Victoza works by helping the pancreas release the right amount of insulin. Victoza is 97% similar to a hormone in our bodies called GLP-1. This hormone is what helps us move sugar from our blood into our cells. Victoza has the same effect as GLP-1, and it also helps food move much more slowly through the stomach. Another benefit of Victoza is that it blocks the liver from releasing too much sugar by lowering the amount of glucagon, a hormone that tells the liver to release glucose into the bloodstream in order to bring glucose levels to normal.

How Do I use Victoza?

One of the great things about Victoza is that it is made for once-daily usage. The pen only has to be refrigerated up until the first use, and then it can be kept conveniently in a non-refrigerated spot, such as a purse or bedside table. Victoza can be injected at any time of day, regardless of food intake. It is recommended to inject Victoza at approximately the same time each day, however, for consistency.

To do the injection, a special needle (which must also be prescribed by your doctor) is placed on the tip of the pen. The dial at the bottom of the pen is then turned to the dosage prescribed by your doctor. The injection may be given in the stomach, thighs or arms (subcutaneously). Throw the needle away, replace the cap, and you’re done!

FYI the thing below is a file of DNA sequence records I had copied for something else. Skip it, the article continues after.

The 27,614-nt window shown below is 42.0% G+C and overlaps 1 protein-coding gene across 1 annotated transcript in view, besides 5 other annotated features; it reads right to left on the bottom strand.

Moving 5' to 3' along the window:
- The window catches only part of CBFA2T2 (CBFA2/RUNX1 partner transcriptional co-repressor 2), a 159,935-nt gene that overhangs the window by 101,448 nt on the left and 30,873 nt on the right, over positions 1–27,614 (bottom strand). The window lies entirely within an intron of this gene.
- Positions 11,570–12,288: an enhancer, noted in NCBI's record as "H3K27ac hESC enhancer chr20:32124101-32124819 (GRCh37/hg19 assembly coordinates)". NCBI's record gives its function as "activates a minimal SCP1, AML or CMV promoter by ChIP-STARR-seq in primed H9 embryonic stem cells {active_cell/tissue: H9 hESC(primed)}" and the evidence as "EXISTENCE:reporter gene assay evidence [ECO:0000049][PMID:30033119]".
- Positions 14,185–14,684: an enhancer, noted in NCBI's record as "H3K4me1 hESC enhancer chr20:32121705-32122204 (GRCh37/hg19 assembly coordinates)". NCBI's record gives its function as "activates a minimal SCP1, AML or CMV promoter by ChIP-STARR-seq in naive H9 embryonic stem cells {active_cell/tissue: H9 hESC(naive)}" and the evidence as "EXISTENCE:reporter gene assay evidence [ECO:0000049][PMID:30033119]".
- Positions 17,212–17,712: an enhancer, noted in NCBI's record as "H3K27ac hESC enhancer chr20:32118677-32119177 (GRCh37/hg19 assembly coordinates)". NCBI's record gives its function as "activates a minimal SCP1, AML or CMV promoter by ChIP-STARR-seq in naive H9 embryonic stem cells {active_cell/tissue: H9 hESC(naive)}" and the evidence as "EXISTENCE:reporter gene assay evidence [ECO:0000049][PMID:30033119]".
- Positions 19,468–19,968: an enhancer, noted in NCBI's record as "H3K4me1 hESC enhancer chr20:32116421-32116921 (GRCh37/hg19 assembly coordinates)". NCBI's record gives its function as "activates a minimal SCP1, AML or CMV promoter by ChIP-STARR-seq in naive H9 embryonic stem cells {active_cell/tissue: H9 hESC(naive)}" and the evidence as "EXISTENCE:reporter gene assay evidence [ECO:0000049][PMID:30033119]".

Side Effects of Victoza

The most common side effects of Victoza are nausea, vomiting and diarrhea until the body is used to the medication. Most patients start out at the 0.6 mg level for this reason. Lightheadedness has also been reported. A list of all side effects can be found on Victoza’s website.

Victoza and Thyroid Cancer

During Victoza’s testing process, the medicine caused rats and mice to develop tumors of the thyroid gland. Some of these tumors were cancers. It is not known if Victoza will cause thyroid tumors or a type of thyroid cancer called medullary thyroid cancer in people.

Victoza and Weight Loss

Many people have claimed to lose a great deal of weight while on Victoza. Although Victoza is not a weight loss drug, medical studies have shown that most people taking it do lose weight. Since weight loss is an important component of living with type 2 diabetes, this is definitely an added benefit.

Important Points About Victoza

  • Victoza is not insulin, and it is not known if it is safe and effective when used with insulin.
  • Victoza is not recommended as the first choice for treating type 2 diabetes.
  • Victoza can be used on its own or with other diabetic medications.
  • Victoza should not be used with people with type 1 diabetes or with people with diabetic ketoacidosis.
  • Victoza should not be used with children.
  • Doctors may recommend that small increases be made when going from 0.6 mg to 1.2 mg and then to 1.8 mg. This is accomplished by increasing by “clicks” on the dial. This is very helpful when side effects are severe.
  • Victoza can be costly, depending on insurance. Depending on the dosage, Victoza can cost up to $500 when not covered by insurance. Check with your pharmacy, and visit Victoza’s website for coupons and information on getting your diabetes medication for free.

Making the decision to start Victoza is one that is strictly between a patient and his or her doctor. One must weigh the side effects against the benefits and make an informed choice. Victoza may be called a miracle drug for type 2 diabetes, but it is up to individuals to draw that conclusion when it comes to treating their own diabetes.